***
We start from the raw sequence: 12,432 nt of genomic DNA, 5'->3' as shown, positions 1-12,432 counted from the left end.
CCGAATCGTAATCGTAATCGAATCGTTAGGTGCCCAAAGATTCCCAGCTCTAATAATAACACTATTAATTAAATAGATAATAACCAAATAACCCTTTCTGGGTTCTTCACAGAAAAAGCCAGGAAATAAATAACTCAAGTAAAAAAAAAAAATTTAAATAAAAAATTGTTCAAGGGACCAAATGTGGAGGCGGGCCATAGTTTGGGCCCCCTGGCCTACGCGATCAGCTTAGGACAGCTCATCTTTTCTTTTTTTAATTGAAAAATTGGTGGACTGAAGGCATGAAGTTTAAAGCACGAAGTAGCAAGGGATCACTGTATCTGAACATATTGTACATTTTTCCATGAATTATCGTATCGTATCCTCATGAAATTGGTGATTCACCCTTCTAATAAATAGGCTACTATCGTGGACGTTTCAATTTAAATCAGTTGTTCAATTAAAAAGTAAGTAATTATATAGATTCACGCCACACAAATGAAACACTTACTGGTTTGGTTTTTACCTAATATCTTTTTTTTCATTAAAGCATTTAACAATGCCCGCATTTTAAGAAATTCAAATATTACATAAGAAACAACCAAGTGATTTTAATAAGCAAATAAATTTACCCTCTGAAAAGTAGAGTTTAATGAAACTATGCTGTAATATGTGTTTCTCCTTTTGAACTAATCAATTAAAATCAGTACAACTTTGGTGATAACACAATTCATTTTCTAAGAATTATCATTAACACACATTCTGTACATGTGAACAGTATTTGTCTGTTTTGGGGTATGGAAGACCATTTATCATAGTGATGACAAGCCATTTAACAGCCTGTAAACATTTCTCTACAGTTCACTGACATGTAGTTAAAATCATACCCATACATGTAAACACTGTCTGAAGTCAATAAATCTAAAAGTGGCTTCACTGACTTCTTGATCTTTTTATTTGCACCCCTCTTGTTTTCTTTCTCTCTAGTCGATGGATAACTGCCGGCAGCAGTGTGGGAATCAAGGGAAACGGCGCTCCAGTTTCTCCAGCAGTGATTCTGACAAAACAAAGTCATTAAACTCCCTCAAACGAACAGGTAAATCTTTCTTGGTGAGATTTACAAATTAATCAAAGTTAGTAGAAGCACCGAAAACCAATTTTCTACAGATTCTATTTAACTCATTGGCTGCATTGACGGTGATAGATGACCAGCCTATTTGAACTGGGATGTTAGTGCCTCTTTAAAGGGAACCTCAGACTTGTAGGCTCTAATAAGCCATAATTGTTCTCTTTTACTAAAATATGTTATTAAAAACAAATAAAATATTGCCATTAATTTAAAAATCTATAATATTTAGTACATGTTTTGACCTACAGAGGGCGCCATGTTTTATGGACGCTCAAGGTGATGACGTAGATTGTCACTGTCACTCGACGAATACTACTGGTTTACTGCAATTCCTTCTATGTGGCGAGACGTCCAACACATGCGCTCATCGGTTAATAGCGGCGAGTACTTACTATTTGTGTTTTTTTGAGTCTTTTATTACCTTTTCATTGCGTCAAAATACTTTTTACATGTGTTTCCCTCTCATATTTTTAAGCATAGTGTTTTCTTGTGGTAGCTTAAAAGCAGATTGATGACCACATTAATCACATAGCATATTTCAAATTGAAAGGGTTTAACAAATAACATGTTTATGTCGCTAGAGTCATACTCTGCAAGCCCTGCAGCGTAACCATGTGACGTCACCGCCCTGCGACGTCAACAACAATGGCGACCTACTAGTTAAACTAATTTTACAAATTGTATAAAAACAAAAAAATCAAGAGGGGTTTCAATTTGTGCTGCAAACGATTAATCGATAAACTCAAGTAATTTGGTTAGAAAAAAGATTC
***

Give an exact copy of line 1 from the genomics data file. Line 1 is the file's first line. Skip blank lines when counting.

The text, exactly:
We start from the raw sequence: 12,432 nt of genomic DNA, 5'->3' as shown, positions 1-12,432 counted from the left end.